Cryptochiton stelleri Middendorff, 1847

Common name(s): Giant gumboot chiton, Giant Pacific chiton, Chinese slipper

Phylum Mollusca
 Class Polyplacophora
  Order Neoloricata
   Suborder Acanthochitona
    Family Acanthochitonidae
Cryptochiton stelleri San Simeon, CA
(Photo by: Dave Cowles, 1995)
Description:  A very large chiton (world's largest).  All 8 plates are completely covered by the mantle.  Up to 33 cm long (the world's largest chiton).  The mantle is thick and leathery.  Dorsal surface is usually a brown or brick red, sometimes with lighter blotches; underside is orange or yellow (picture).  The butterfly-shaped valve plates are white or robin's egg blue, are occasionally washed up on the beach.

How to Distinguish from Similar Species:  No other chiton in this area has all 8 plates covered by the mantle, nor grows this large.

Geographical Range: Aleutian Islands to San Nicolas Island, CA, Kamchatka, Kurile Islands, Japan

Depth Range: Low intertidal to 20 m

Habitat: Rocky substrate, especially in kelp beds.

Biology/Natural History: As with all chitons, this species can grip the rocks tightly.  Its grip is not nearly as strong for its size as is that of many other species, however.  With work one can usually dislodge it.  Unlike some other chiton species, Cryptochiton stelleri has well-developed ctenidia (gills) in the pallial groove beside the foot.  They often raise the edge of their mantle when in air, perhaps to facilitate respiration.  The commensal polychaete worms Arctonoe vittata or A. pulchra can sometimes be found in their pallial groove, as can the pea crab Opisthopus transversus.  O'clair and O'Clair do not report any commensals in this species in SE Alaska, however.  The species spawns from March to May in California., laying eggs in gelatinous, cinnamon-red spiral strings up to 1 m long.  The egg strings do not stick and are quickly broken up by the waves.  When females release their eggs, nearby males are stimulated to release sperm into the water.  After hatching, larvae swim for about 20 h before settling.  Adults do not move far (less then 20 m in 2 years in one experiment) and may live 20 years or more.  Some individuals have algae growing on their mantle.  Feeds mostly on various red algae, and also on some brown and green algae.  Predators include the snail Ocenebra lurida and tidepool sculpins.  Sea otters seem to ignore it, but river otters will eat it..  Indian tribes often ate it.  44% of body weight is blood. The radular teeth are hardened with a magnetite cap.  Named after Georg Wilhelm Steller, an early Russian naturalist in Alaska.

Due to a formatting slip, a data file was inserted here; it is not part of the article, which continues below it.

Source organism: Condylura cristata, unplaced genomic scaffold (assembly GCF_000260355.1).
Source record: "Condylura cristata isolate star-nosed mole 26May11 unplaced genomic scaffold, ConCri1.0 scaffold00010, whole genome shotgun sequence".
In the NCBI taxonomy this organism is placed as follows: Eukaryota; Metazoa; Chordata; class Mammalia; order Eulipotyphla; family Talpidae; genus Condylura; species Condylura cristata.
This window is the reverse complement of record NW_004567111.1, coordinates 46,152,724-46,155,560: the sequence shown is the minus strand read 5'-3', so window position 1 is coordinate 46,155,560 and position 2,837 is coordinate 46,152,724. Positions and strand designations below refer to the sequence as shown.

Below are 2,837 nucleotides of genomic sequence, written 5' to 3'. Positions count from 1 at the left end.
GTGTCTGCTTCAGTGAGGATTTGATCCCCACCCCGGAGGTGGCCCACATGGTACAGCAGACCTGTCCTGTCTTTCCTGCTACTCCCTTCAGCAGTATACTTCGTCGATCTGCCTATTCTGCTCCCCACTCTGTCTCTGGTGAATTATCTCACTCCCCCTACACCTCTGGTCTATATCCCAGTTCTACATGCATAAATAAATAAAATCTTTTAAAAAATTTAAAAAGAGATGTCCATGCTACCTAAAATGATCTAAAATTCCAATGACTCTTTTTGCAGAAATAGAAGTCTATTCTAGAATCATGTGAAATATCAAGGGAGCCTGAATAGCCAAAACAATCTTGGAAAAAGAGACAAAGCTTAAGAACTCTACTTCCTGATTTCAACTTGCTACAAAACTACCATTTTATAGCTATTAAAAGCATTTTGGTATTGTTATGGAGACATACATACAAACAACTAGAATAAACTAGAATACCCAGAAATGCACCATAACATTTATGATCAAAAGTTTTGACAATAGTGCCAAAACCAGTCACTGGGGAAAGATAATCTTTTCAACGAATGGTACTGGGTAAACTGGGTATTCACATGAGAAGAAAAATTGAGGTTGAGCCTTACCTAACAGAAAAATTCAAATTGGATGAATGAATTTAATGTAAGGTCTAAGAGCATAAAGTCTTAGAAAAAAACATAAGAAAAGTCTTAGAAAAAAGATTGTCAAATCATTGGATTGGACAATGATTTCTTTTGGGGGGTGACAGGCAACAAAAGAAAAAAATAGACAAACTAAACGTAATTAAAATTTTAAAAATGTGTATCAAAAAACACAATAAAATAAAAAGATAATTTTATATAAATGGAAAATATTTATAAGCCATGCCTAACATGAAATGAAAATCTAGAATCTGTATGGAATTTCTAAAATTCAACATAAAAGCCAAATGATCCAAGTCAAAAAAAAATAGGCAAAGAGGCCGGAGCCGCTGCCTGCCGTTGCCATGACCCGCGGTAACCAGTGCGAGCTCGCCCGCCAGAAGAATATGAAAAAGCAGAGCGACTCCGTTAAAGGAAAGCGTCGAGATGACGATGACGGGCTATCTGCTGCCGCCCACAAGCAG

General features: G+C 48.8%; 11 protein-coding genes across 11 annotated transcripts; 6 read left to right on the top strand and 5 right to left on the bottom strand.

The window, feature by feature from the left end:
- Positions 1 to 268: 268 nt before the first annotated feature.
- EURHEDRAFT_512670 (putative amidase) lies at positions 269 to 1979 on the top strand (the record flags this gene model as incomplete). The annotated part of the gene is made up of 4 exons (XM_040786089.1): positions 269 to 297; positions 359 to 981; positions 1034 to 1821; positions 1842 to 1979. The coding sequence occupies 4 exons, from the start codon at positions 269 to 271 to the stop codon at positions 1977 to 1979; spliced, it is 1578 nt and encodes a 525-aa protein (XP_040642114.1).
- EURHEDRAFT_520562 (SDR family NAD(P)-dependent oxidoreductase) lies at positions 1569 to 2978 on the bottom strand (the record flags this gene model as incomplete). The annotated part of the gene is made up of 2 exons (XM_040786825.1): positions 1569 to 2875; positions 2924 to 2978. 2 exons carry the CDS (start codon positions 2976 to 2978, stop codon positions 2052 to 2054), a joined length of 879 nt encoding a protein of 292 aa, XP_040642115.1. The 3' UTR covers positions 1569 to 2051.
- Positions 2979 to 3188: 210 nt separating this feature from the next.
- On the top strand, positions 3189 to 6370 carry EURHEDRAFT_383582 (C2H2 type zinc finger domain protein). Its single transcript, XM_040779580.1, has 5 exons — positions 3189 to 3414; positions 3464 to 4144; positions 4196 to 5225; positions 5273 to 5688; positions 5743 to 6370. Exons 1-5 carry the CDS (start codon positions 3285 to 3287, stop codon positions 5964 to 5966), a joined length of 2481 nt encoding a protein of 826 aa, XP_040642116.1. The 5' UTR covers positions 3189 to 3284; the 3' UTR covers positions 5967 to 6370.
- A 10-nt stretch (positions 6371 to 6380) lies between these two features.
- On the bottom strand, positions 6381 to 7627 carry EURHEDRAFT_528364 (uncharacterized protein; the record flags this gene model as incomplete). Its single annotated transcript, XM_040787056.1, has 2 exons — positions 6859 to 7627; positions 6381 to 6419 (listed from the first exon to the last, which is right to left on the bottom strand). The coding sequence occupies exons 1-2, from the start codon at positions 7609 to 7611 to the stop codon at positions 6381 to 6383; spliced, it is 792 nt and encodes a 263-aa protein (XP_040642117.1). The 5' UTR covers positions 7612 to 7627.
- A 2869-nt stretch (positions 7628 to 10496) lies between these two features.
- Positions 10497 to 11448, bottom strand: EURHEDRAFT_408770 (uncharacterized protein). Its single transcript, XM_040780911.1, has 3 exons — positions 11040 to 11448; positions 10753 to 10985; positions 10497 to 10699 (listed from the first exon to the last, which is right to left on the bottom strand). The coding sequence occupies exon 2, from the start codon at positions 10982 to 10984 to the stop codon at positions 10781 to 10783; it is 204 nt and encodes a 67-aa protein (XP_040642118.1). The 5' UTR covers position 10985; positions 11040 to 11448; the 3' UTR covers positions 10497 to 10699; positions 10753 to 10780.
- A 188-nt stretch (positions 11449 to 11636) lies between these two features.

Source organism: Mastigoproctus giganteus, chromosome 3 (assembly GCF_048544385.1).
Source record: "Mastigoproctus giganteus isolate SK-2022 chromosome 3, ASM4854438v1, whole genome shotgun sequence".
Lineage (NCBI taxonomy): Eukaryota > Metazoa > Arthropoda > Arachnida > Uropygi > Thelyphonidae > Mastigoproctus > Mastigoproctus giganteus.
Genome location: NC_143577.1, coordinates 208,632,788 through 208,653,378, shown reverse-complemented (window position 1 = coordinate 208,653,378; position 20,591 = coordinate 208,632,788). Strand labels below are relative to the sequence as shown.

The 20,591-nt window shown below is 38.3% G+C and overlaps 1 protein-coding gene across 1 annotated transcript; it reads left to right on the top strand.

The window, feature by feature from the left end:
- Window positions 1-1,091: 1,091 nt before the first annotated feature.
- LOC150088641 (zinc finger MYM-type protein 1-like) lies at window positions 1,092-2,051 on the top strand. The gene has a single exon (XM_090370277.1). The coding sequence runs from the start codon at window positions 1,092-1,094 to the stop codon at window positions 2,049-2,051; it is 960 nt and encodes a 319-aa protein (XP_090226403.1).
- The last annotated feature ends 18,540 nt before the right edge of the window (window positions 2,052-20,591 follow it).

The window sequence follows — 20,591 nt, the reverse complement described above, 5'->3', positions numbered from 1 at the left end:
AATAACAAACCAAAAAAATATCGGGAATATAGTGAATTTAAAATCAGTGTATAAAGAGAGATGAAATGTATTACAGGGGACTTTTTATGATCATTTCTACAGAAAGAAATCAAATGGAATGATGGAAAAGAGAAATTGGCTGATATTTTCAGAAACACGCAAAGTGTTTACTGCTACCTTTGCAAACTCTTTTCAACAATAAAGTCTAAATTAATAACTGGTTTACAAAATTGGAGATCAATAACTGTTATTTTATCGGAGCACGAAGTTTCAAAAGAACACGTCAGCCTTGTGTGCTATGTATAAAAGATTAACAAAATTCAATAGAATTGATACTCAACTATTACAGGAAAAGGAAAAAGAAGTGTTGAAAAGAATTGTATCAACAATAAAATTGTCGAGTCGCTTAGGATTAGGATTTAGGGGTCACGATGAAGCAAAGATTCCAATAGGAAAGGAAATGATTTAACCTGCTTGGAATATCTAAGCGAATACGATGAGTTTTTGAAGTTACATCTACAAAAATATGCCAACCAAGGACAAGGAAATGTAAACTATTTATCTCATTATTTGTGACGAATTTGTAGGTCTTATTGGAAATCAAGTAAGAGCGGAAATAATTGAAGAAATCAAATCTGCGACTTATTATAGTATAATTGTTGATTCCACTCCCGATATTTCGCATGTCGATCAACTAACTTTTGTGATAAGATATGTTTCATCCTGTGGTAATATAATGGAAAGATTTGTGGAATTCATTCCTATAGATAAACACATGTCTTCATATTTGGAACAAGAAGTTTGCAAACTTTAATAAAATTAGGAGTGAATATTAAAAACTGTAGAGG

The radular teeth of gumboot chitons contain magnetite (a very hard, magnetic iron-containing compound) and are one of the hardest biomaterials made (Nemoto et al., 2019).  Photos and movies of gumboot chiton radular teeth in action can be seen here and here.

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Dichotomous Keys:
Kozloff 1987, 1996
Smith and Carlton, 1975
Flora and Fairbanks, 1966

General References:
Morris et al., 1980
Kozloff, 1993
O'Clair and O'Clair, 1998

Scientific Articles:

Nemoto, Michiko, Dongnei Ren, Steven Herrera, Songqin Pan, Takashi Tamura, Kenji Inagaki, and David Kisailus, 2019. Integrated transcriptomic and proteomic analyses of a molecular mechanism of radular teeth biomineralization in Cryptochiton stelleri. Scientific Reports 9: Article 856. doi: 10.1038/s41598-018-37839-2.

General Notes and Observations:  Locations, abundances, unusual behaviors:

The underside of this species is composed of a flat foot with a row of gills along each side (gills not visible in this photo).  The edges of the mantle form a wide belt around the foot.
Photographed by Dave Cowles at San Simeon, CA 1995

Another photo of the underside.  Photo by Dave Cowles, San Simeon, CA April 1997

This species was formerly abundant at San Simeon, CA.  During the latter years of the 1990's I (Dave Cowles) observed large numbers decomposing and washing up onto the beach.  I suspect a disease was affecting them.  Those washing ashore were blotched, as some living individuals are.  I wonder if the blotching seen in living individuals is a sign of disease?  Far fewer can be found there now. I also notice that it is not unusual to see blotched and dying individuals washed up on other beaches.

Authors and Editors of Page:
Dave Cowles (2005):  Created original page